Technology as it relates to hospitality is a very complicated and capital-intensive subject. For this we will be mostly focusing on branded hotels. I won’t be dropping any names, though, as the choices are monumental and specific to each hotel’s needs. The global hotel brands often dictate the systems used in their managed and franchised hotel brands. It’s these brands that spend huge sums pushing the envelope for the tools that can help them do more and better business. The proliferation of technology in hotels can be broken up into property management systems and point of sale and materials control systems, all of which feed data into guest loyalty and accounting systems and other electronic tools of the trade. With the onset of the RODO personal data protection regulations in Europe, this has created a huge challenge for every hotel. It has given staff, operators and owners much to ponder, day-in and day-out. The elephants in the room are the largest global hospitality software developers that specialise in these systems. Moving faster and often with some amazing solutions are the smaller software developers, who are the leaders in pushing technology to the next level. In recent years, acquisitions and the consolidation of these global systems have created several challenges for the traditional leaders in the industry. An example of this is one of the largest companies, which has had huge problems since it was purchased and its ability to service and sell its products has become a quagmire of wasted time and lack of results for many hotel general managers and brands, especially when it comes to new hotels. In order to surmount these issues, the number of new bolt-on options and specialised software solutions designed to address them has now grown to staggering proportions. And it takes people to bring it all together. People will remain the live link for the hotel guest for some time to come. The movement towards self check-ins “on the fly” from your mobile phone and many other technological benefits, though, are being hampered by specific country-to-country laws and requirements. This will continue well into the future. But it’s the large global hotel brands and a few new upstarts have been fuelling this forward momentum into the new technology. Deciding what you should invest in takes good knowledge of what your needs actually are. Then and only then can you start to make the definitive choices that could take your business to the next level. Some opt to work with consultants to make these choices, while others choose to do it on their own. The costs can be high for the latest technology, but making the right choices can deliver a swift payback on the investment of the money, the time and the training needed to make the system or systems work for each hotel’s needs. As in other technology segments, from computers to mobile phones and software firms, the largest players tend to keep a strangle hold on the development of alternative solutions by not allowing them to interface into this or that system. Yet as we have all seen, the best and most in-demand features for users often find their way into the mainstream of technological systems.One of the new buzz words is ‘PropTech’. This can be a very wide field, focused on the real estate industry but with elements that can be used in other ways. It’s a young concept but is growing in complexity. It includes IOT, the Internet of Things, which refers to processes that connect computer systems with a large number of things, including people. Where this might take us next is a subject for the months and years to come, and so how it will impact our lives and workplaces has not been fully determined at this point. IOT raises many questions, but it is commonly defined as the inter-connection of many and various things that do not require human intervention to function. It can also lead us into the field of digital twin technology [digital replicas of living or non-living entities]. These are all fresh and exciting ideas, but are accompanied by concerns over data ownership, privacy and control. Only time will tell the good and the bad that this budding technology, which is developing at the speed of light, has in store for us. In the end all of us should do our homework and keep our eyes fixed on the horizon for these and other new kinds of technology – and what they may be able to do for us all and our businesses. Not everyone wants to be first, but those who do step forward will be at the forefront of this brave new world.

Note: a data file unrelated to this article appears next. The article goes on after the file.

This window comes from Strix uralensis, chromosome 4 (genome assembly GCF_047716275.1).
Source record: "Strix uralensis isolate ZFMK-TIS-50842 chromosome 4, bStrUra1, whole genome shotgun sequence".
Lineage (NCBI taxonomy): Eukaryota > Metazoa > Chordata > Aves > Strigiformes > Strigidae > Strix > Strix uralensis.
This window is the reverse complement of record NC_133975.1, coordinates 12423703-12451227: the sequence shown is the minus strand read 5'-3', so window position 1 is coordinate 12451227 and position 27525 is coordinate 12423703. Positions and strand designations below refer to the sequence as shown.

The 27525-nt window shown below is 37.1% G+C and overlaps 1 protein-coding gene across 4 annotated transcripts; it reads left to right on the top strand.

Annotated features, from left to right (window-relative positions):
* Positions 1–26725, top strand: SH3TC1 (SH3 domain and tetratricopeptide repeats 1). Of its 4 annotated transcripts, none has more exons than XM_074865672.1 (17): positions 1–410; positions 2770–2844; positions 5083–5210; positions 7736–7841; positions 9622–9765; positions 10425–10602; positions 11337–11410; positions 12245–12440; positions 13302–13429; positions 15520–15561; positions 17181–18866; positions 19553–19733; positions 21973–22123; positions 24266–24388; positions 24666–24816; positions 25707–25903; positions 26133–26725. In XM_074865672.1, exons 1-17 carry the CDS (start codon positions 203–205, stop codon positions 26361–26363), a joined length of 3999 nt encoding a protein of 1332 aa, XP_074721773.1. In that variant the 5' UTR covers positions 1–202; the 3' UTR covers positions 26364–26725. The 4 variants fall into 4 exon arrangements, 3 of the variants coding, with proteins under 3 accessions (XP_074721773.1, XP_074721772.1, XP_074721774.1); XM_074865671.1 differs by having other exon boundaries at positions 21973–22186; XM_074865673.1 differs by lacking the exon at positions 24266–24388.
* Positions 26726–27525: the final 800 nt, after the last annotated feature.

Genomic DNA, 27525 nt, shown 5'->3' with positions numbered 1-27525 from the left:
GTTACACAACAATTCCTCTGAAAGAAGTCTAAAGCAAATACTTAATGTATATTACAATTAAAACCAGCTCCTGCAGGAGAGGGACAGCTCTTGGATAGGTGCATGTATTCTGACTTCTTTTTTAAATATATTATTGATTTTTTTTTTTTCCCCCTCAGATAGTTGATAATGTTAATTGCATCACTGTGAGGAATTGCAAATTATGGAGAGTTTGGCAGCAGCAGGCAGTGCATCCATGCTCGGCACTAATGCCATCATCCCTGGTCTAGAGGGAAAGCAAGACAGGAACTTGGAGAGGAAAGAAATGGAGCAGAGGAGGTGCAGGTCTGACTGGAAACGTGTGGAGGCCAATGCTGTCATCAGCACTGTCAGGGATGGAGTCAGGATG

Wojciech Kolęda

architect, Arche